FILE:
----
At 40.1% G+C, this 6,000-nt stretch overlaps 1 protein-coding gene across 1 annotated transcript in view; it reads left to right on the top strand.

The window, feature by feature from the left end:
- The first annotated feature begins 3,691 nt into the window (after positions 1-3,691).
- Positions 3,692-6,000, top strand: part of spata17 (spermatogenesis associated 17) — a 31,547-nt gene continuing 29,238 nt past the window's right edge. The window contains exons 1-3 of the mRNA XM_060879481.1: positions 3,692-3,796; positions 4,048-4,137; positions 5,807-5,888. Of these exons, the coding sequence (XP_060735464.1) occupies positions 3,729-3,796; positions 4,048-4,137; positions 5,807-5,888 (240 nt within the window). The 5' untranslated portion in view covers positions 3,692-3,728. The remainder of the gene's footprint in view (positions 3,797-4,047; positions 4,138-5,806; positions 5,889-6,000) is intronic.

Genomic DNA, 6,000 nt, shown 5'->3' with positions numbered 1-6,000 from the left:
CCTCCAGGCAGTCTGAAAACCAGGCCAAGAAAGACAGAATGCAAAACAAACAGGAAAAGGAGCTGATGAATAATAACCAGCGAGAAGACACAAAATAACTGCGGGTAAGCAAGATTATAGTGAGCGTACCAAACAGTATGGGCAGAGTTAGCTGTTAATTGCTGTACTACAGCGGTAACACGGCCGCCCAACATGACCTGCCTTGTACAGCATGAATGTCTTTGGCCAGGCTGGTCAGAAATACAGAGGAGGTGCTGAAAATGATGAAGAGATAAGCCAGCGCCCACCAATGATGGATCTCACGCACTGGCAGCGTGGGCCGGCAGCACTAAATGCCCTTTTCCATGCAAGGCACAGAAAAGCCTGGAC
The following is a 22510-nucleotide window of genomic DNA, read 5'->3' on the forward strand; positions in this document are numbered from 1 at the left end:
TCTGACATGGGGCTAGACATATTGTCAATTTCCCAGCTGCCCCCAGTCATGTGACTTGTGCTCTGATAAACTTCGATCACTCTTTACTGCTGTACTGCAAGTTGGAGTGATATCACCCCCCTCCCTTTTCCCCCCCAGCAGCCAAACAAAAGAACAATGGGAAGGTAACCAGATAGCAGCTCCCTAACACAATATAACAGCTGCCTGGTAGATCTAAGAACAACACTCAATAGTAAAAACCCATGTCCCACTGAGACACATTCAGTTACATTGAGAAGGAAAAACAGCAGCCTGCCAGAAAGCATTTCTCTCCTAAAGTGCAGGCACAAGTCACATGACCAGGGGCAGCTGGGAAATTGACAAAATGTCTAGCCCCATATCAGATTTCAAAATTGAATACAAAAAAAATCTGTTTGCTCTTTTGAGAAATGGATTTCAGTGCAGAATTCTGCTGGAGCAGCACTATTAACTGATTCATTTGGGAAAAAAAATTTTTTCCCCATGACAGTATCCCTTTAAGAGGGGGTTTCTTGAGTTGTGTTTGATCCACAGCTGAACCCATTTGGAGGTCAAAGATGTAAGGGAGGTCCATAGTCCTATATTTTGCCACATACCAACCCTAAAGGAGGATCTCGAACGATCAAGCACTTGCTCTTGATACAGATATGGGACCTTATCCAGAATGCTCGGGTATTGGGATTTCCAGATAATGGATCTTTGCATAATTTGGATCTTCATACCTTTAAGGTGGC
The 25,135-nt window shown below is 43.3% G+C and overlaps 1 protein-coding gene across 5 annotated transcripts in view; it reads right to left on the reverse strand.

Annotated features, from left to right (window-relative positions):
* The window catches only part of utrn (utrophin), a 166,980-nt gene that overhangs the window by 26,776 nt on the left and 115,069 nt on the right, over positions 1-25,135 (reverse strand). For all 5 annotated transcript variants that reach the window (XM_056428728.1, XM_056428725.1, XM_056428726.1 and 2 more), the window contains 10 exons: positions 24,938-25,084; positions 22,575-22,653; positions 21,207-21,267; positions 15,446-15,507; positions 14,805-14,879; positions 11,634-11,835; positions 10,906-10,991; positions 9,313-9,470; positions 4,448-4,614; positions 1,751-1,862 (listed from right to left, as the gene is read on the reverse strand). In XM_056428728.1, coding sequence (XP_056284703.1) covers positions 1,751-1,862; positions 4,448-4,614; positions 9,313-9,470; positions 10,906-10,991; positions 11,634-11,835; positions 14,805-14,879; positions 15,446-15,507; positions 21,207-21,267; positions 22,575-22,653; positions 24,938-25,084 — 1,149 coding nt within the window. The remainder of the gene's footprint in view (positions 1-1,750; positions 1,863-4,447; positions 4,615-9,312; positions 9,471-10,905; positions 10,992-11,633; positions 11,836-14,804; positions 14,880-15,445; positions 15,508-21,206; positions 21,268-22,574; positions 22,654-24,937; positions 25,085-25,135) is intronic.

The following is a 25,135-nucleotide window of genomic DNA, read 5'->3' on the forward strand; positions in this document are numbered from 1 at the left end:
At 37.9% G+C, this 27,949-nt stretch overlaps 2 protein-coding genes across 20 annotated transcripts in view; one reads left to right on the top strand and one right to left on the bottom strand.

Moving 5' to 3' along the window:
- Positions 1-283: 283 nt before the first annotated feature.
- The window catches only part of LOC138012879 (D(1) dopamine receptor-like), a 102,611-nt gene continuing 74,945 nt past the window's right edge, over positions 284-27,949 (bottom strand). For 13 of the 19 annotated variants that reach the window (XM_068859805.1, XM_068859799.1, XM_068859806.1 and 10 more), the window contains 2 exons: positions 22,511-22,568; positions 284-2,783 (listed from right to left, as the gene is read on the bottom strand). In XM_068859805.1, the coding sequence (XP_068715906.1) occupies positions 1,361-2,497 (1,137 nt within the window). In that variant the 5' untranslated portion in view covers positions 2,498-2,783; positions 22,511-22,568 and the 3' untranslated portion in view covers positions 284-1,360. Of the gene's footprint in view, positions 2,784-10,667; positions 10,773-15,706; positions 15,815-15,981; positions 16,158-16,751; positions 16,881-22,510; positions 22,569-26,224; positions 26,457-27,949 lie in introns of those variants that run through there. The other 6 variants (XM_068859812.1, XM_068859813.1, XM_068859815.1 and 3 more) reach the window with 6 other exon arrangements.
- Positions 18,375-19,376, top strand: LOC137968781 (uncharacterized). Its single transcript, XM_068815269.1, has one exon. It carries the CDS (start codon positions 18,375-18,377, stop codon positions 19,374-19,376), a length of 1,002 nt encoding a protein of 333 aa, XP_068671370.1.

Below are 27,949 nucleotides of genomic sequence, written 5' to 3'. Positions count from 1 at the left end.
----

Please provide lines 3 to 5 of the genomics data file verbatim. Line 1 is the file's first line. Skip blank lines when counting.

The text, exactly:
- The first annotated feature begins 3,691 nt into the window (after positions 1-3,691).
- Positions 3,692-6,000, top strand: part of spata17 (spermatogenesis associated 17) — a 31,547-nt gene continuing 29,238 nt past the window's right edge. The window contains exons 1-3 of the mRNA XM_060879481.1: positions 3,692-3,796; positions 4,048-4,137; positions 5,807-5,888. Of these exons, the coding sequence (XP_060735464.1) occupies positions 3,729-3,796; positions 4,048-4,137; positions 5,807-5,888 (240 nt within the window). The 5' untranslated portion in view covers positions 3,692-3,728. The remainder of the gene's footprint in view (positions 3,797-4,047; positions 4,138-5,806; positions 5,889-6,000) is intronic.

Genomic DNA, 6,000 nt, shown 5'->3' with positions numbered 1-6,000 from the left: